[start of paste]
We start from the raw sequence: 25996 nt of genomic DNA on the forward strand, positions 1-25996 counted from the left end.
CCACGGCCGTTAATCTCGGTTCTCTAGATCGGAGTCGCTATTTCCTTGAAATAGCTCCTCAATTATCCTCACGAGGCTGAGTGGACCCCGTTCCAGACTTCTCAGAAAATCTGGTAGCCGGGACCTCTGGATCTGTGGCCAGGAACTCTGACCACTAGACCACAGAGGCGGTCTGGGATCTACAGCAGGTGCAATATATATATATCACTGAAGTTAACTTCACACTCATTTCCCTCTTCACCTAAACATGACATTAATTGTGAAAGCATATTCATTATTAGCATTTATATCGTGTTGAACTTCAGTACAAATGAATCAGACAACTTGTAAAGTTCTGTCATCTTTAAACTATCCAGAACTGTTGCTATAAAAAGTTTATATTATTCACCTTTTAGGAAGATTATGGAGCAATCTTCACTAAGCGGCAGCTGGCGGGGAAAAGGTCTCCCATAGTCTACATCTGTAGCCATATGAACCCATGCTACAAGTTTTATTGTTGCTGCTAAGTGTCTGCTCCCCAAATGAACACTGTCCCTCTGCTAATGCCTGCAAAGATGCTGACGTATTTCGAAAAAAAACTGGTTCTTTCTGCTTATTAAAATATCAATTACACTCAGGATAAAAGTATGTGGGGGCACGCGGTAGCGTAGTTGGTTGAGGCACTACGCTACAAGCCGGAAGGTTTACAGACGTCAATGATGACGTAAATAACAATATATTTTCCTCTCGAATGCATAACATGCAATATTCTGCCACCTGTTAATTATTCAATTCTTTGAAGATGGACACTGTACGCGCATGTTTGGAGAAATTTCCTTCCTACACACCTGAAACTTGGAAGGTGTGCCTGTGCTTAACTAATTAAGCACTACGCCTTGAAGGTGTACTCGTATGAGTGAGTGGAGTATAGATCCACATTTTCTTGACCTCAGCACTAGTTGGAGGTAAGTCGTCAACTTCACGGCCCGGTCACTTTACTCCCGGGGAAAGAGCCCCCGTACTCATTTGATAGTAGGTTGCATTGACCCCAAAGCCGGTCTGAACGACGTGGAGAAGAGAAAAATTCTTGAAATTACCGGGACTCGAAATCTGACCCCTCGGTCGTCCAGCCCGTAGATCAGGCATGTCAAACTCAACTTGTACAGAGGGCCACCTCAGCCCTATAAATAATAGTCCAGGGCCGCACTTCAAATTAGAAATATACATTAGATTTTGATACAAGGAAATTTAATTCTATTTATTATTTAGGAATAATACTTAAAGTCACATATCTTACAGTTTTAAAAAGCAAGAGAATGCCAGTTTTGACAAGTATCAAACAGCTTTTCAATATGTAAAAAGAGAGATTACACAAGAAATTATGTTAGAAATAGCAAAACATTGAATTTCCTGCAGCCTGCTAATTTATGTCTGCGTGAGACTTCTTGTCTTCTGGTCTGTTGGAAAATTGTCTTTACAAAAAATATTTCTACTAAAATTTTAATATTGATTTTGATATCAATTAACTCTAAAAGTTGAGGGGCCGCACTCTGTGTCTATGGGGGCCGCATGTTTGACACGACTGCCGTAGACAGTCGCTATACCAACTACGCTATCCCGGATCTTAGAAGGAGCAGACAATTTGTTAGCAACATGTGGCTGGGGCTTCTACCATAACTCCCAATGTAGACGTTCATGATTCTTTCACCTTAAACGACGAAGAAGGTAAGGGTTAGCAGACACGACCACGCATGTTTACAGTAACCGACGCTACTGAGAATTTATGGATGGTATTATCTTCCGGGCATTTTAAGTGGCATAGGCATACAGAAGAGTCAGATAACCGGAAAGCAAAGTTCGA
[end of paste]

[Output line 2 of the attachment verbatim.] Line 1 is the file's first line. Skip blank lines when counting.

CCACGGCCGTTAATCTCGGTTCTCTAGATCGGAGTCGCTATTTCCTTGAAATAGCTCCTCAATTATCCTCACGAGGCTGAGTGGACCCCGTTCCAGACTTCTCAGAAAATCTGGTAGCCGGGACCTCTGGATCTGTGGCCAGGAACTCTGACCACTAGACCACAGAGGCGGTCTGGGATCTACAGCAGGTGCAATATATATATATCACTGAAGTTAACTTCACACTCATTTCCCTCTTCACCTAAACATGACATTAATTGTGAAAGCATATTCATTATTAGCATTTATATCGTGTTGAACTTCAGTACAAATGAATCAGACAACTTGTAAAGTTCTGTCATCTTTAAACTATCCAGAACTGTTGCTATAAAAAGTTTATATTATTCACCTTTTAGGAAGATTATGGAGCAATCTTCACTAAGCGGCAGCTGGCGGGGAAAAGGTCTCCCATAGTCTACATCTGTAGCCATATGAACCCATGCTACAAGTTTTATTGTTGCTGCTAAGTGTCTGCTCCCCAAATGAACACTGTCCCTCTGCTAATGCCTGCAAAGATGCTGACGTATTTCGAAAAAAAACTGGTTCTTTCTGCTTATTAAAATATCAATTACACTCAGGATAAAAGTATGTGGGGGCACGCGGTAGCGTAGTTGGTTGAGGCACTACGCTACAAGCCGGAAGGTTTACAGACGTCAATGATGACGTAAATAACAATATATTTTCCTCTCGAATGCATAACATGCAATATTCTGCCACCTGTTAATTATTCAATTCTTTGAAGATGGACACTGTACGCGCATGTTTGGAGAAATTTCCTTCCTACACACCTGAAACTTGGAAGGTGTGCCTGTGCTTAACTAATTAAGCACTACGCCTTGAAGGTGTACTCGTATGAGTGAGTGGAGTATAGATCCACATTTTCTTGACCTCAGCACTAGTTGGAGGTAAGTCGTCAACTTCACGGCCCGGTCACTTTACTCCCGGGGAAAGAGCCCCCGTACTCATTTGATAGTAGGTTGCATTGACCCCAAAGCCGGTCTGAACGACGTGGAGAAGAGAAAAATTCTTGAAATTACCGGGACTCGAAATCTGACCCCTCGGTCGTCCAGCCCGTAGATCAGGCATGTCAAACTCAACTTGTACAGAGGGCCACCTCAGCCCTATAAATAATAGTCCAGGGCCGCACTTCAAATTAGAAATATACATTAGATTTTGATACAAGGAAATTTAATTCTATTTATTATTTAGGAATAATACTTAAAGTCACATATCTTACAGTTTTAAAAAGCAAGAGAATGCCAGTTTTGACAAGTATCAAACAGCTTTTCAATATGTAAAAAGAGAGATTACACAAGAAATTATGTTAGAAATAGCAAAACATTGAATTTCCTGCAGCCTGCTAATTTATGTCTGCGTGAGACTTCTTGTCTTCTGGTCTGTTGGAAAATTGTCTTTACAAAAAATATTTCTACTAAAATTTTAATATTGATTTTGATATCAATTAACTCTAAAAGTTGAGGGGCCGCACTCTGTGTCTATGGGGGCCGCATGTTTGACACGACTGCCGTAGACAGTCGCTATACCAACTACGCTATCCCGGATCTTAGAAGGAGCAGACAATTTGTTAGCAACATGTGGCTGGGGCTTCTACCATAACTCCCAATGTAGACGTTCATGATTCTTTCACCTTAAACGACGAAGAAGGTAAGGGTTAGCAGACACGACCACGCATGTTTACAGTAACCGACGCTACTGAGAATTTATGGATGGTATTATCTTCCGGGCATTTTAAGTGGCATAGGCATACAGAAGAGTCAGATAACCGGAAAGCAAAGTTCGA